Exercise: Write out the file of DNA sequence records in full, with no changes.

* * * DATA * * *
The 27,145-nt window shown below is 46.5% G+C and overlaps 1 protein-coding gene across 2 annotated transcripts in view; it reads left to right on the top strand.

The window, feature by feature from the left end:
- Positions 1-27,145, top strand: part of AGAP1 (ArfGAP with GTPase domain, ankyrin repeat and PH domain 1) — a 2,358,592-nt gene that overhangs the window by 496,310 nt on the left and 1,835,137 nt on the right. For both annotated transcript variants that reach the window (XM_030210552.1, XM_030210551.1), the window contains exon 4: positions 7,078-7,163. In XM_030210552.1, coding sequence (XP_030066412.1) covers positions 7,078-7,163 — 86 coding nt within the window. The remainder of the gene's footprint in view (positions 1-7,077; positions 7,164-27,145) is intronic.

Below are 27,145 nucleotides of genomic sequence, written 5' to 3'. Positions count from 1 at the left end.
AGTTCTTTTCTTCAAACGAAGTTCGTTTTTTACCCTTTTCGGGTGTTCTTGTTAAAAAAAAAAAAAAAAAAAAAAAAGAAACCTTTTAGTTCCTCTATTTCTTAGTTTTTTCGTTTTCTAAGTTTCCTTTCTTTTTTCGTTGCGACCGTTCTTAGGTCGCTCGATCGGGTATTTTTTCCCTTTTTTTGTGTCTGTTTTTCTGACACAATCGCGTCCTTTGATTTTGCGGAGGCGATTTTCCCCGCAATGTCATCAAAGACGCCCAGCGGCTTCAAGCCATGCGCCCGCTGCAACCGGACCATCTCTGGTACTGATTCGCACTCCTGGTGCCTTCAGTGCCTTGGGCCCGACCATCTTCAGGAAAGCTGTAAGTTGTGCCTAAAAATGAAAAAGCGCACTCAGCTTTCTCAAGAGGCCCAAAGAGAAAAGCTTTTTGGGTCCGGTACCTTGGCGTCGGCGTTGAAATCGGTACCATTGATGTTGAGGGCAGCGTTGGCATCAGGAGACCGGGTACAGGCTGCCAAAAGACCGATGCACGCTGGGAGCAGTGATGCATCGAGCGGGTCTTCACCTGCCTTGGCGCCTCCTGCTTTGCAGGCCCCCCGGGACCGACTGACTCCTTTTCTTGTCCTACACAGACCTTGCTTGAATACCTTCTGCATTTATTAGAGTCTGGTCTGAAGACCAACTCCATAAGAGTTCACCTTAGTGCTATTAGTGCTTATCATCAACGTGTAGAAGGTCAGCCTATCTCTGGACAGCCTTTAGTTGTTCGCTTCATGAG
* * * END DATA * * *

The 27,145-nt window shown below is 46.5% G+C and overlaps 1 protein-coding gene across 2 annotated transcripts in view; it reads left to right on the top strand.

The window, feature by feature from the left end:
- Positions 1-27,145, top strand: part of AGAP1 (ArfGAP with GTPase domain, ankyrin repeat and PH domain 1) — a 2,358,592-nt gene that overhangs the window by 496,310 nt on the left and 1,835,137 nt on the right. For both annotated transcript variants that reach the window (XM_030210552.1, XM_030210551.1), the window contains exon 4: positions 7,078-7,163. In XM_030210552.1, coding sequence (XP_030066412.1) covers positions 7,078-7,163 — 86 coding nt within the window. The remainder of the gene's footprint in view (positions 1-7,077; positions 7,164-27,145) is intronic.

Below are 27,145 nucleotides of genomic sequence, written 5' to 3'. Positions count from 1 at the left end.
AGTTCTTTTCTTCAAACGAAGTTCGTTTTTTACCCTTTTCGGGTGTTCTTGTTAAAAAAAAAAAAAAAAAAAAAAAAGAAACCTTTTAGTTCCTCTATTTCTTAGTTTTTTCGTTTTCTAAGTTTCCTTTCTTTTTTCGTTGCGACCGTTCTTAGGTCGCTCGATCGGGTATTTTTTCCCTTTTTTTGTGTCTGTTTTTCTGACACAATCGCGTCCTTTGATTTTGCGGAGGCGATTTTCCCCGCAATGTCATCAAAGACGCCCAGCGGCTTCAAGCCATGCGCCCGCTGCAACCGGACCATCTCTGGTACTGATTCGCACTCCTGGTGCCTTCAGTGCCTTGGGCCCGACCATCTTCAGGAAAGCTGTAAGTTGTGCCTAAAAATGAAAAAGCGCACTCAGCTTTCTCAAGAGGCCCAAAGAGAAAAGCTTTTTGGGTCCGGTACCTTGGCGTCGGCGTTGAAATCGGTACCATTGATGTTGAGGGCAGCGTTGGCATCAGGAGACCGGGTACAGGCTGCCAAAAGACCGATGCACGCTGGGAGCAGTGATGCATCGAGCGGGTCTTCACCTGCCTTGGCGCCTCCTGCTTTGCAGGCCCCCCGGGACCGACTGACTCCTTTTCTTGTCCTACACAGACCTTGCTTGAATACCTTCTGCATTTATTAGAGTCTGGTCTGAAGACCAACTCCATAAGAGTTCACCTTAGTGCTATTAGTGCTTATCATCAACGTGTAGAAGGTCAGCCTATCTCTGGACAGCCTTTAGTTGTTCGCTTCATGAG